Although data science is still a relatively new field, its potential for the humanitarian sector is vast and ever-changing. We caught up with one of MapAction’s Data Scientists Monica Turner to discover how data science is evolving, the impact of COVID-19 on her work and how predictive modelling could see disaster funding being released before a disaster has occurred. 

Interview by Karolina Throssell, MapAction Communications Volunteer

How did you get into data science?

I have a background in Astrophysics but wanted to transition into data science, so I started volunteering with 510 global which is part of the Netherlands Red Cross. This was my first experience in the humanitarian sector, and I was immediately hooked. After working briefly as a data scientist at a technology company, I began working at MapAction in March 2020. As part of my work, I am seconded to the Centre for Humanitarian Data in the Hague, which is managed by the United Nations Office for the Coordination of Humanitarian Affairs (OCHA).

What is the role of data science at MapAction?

Even though one of MapAction’s primary products is maps, these are created by combining different data sets. So, while the explicit presence of a data scientist at the organisation is new, MapAction has fundamentally always been doing data science on some level. With this new role, the hope is to both formalise the current data science practices, and expand our analytical capability, ultimately shifting our role from data consumer to having an active role in the development and improvement of humanitarian data sets. 

As a data scientist, you often have to wear many hats – from data cleaning to model development to visualisation. With the Moonshot project, we are looking to automate the creation of seven to nine key maps for 20 countries. One of my first tasks is to design and build a pipeline that downloads, transforms, and checks the quality of all the different data sets that make up these key maps. The details of this pipeline will be the subject of a future blog post. 

How has COVID-19 impacted on your work?

One of MapAction’s strengths is the field work that we are able to do during an emergency as well as the remote support we provide. However, as COVID-19 has limited the ability to travel, the paradigm has shifted and we need to rethink how we respond to emergencies overall. In particular, we are working to expand the types of products that we offer to our partners, as the demand increases for more remote-oriented products such as web-based dashboards.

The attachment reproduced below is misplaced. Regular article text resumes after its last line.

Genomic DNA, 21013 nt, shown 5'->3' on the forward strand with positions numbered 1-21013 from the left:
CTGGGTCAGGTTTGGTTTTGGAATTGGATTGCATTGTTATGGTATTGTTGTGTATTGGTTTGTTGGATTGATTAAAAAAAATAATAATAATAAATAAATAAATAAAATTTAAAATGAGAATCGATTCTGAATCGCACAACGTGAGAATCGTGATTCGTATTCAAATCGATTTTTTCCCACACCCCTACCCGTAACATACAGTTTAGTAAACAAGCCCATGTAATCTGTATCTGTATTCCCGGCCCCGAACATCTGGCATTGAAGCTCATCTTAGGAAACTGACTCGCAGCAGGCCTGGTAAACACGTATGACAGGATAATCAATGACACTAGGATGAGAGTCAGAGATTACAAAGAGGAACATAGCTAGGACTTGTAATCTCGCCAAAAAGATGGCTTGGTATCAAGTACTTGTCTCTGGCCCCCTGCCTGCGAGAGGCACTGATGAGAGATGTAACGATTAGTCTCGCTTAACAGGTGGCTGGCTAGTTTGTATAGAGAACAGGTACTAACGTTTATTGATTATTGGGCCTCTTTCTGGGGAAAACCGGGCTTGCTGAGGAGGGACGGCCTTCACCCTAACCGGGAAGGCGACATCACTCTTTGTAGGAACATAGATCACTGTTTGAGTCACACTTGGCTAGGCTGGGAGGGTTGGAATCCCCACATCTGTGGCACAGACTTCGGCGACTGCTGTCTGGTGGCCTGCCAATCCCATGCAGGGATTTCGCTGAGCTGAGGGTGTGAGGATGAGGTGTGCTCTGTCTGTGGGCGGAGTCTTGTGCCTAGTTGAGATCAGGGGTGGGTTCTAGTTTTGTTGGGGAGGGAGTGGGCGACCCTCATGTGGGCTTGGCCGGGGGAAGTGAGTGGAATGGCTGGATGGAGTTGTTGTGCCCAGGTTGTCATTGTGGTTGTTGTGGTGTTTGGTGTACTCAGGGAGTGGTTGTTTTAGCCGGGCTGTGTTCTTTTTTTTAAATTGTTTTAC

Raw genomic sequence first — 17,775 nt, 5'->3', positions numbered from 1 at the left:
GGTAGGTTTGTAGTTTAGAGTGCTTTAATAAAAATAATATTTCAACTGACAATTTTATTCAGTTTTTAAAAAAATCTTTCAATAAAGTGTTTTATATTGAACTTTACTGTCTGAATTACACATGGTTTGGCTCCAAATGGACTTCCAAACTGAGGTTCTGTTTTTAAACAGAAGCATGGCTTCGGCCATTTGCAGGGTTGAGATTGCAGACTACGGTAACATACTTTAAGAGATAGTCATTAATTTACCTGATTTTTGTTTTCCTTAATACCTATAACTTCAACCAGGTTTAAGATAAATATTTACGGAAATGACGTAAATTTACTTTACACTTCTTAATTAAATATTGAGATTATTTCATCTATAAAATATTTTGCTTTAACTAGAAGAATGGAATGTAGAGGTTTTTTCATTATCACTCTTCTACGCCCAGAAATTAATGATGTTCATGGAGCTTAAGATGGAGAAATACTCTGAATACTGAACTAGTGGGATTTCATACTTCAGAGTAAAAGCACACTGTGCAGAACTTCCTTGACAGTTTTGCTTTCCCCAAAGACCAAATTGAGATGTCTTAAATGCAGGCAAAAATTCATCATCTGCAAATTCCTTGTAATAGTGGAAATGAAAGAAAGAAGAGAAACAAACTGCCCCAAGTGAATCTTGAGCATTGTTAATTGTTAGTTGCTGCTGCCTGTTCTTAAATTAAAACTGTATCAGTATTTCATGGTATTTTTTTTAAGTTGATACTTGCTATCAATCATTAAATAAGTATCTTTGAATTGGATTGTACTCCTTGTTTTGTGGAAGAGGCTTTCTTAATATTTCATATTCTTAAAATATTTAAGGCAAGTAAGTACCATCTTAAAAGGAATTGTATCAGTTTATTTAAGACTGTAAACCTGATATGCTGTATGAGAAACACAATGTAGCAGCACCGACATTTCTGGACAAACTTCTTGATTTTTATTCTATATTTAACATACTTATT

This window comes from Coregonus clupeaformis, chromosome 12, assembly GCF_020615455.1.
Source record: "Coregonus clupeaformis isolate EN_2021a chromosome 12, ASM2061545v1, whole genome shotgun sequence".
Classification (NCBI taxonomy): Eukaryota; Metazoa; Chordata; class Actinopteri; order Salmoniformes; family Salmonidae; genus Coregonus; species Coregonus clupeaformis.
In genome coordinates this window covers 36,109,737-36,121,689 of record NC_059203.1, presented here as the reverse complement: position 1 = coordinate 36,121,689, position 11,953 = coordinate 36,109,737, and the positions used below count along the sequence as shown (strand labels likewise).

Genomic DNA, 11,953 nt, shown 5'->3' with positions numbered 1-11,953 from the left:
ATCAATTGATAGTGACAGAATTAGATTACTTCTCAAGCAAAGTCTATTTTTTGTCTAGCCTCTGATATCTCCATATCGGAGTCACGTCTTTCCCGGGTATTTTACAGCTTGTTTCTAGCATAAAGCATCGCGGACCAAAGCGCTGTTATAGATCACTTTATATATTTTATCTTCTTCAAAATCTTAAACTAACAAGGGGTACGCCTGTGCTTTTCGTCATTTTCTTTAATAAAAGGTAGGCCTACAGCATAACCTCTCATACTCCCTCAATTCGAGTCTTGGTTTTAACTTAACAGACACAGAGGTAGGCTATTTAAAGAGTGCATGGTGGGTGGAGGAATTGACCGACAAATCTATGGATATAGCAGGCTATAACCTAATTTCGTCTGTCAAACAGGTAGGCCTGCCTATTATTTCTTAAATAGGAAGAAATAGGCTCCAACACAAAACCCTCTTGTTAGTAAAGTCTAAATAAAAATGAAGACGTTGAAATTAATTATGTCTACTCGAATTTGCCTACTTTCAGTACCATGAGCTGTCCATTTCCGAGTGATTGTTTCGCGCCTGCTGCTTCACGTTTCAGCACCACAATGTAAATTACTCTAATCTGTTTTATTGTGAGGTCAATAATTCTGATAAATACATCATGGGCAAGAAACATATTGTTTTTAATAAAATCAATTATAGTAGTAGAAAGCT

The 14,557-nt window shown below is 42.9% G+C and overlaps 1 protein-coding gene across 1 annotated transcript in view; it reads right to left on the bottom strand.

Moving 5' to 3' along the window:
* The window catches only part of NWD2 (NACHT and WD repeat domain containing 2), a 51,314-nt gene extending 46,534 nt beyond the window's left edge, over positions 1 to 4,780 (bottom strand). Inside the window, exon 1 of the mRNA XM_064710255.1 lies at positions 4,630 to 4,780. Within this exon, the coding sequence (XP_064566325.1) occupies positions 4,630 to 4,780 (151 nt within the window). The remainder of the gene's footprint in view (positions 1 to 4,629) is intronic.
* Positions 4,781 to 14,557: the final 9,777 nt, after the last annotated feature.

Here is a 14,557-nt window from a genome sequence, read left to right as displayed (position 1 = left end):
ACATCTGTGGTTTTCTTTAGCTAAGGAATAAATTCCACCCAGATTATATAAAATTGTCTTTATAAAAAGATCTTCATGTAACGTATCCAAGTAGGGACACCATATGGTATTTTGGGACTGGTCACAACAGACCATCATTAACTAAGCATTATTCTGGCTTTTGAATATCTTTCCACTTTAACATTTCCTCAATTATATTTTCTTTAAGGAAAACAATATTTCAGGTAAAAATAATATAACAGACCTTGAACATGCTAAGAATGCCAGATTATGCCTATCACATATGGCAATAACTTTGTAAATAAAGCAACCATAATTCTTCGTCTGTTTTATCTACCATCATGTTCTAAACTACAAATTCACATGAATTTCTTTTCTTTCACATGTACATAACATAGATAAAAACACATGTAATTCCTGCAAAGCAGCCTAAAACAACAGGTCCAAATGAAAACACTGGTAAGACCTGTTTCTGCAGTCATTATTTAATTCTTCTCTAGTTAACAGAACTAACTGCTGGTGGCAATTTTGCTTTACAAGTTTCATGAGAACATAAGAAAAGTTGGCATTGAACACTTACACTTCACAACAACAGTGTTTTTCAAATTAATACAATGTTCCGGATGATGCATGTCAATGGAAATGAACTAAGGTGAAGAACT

At the Centre for Humanitarian data, in collaboration with the Johns Hopkins Applied Physics Laboratory, we’ve been developing a model relating to the spread of COVID, to help low- and middle-income countries plan their responses.

A female medic wearing a facemask takes the temperature of a smiling man before he enters a clinic
Photo: Trócaire 

One of the main challenges of modelling COVID-19 is the novelty of the disease. Since there is no historical data, model validation becomes much more challenging. Additionally, the number of cases and deaths is a crucial input to the model. With higher income countries, more testing is done so the data we need is there, however the availability and quality of this data in low- and middle-income countries poses a further hurdle. Nevertheless, even with these caveats it is still very valuable to provide low- and middle-income countries with a tailored scenario-building tool for developing their COVID response.

Where is data science heading?

Predictive analytics will play a much larger role in the future of data science. The UN is currently working on a huge project to provide funding for predictive models that will enable it to release funding from the Central Emergency Response Fund (CERF), to help communities prepare and protect themselves from disasters before they occur. After a successful pilot project in Bangladesh, we plan to extend our model validation to other types of disasters such as cholera and food insecurity.

At MapAction, the Moonshot will lead a shift towards preparedness and enable us to develop methods to assess the completeness and quality of the data going into our maps. Our hope is that with this emphasis on data analysis, we will be able to provide meaningful contributions to a wide array of humanitarian data sets. Additionally, we are hoping to build an analytics team, and will be recruiting data science volunteers in early 2021, so check our website and sign up to our newsletter to find out how you can apply. And if you can contribute in other ways to our data science work, please contact us!

MapAction’s Data Scientist is funded by the German Federal Foreign Office.

MapAction’s Moonshot – origins and ambitions

By Juan Duarte, Technical Director, and Monica Turner, Data Scientist, MapAction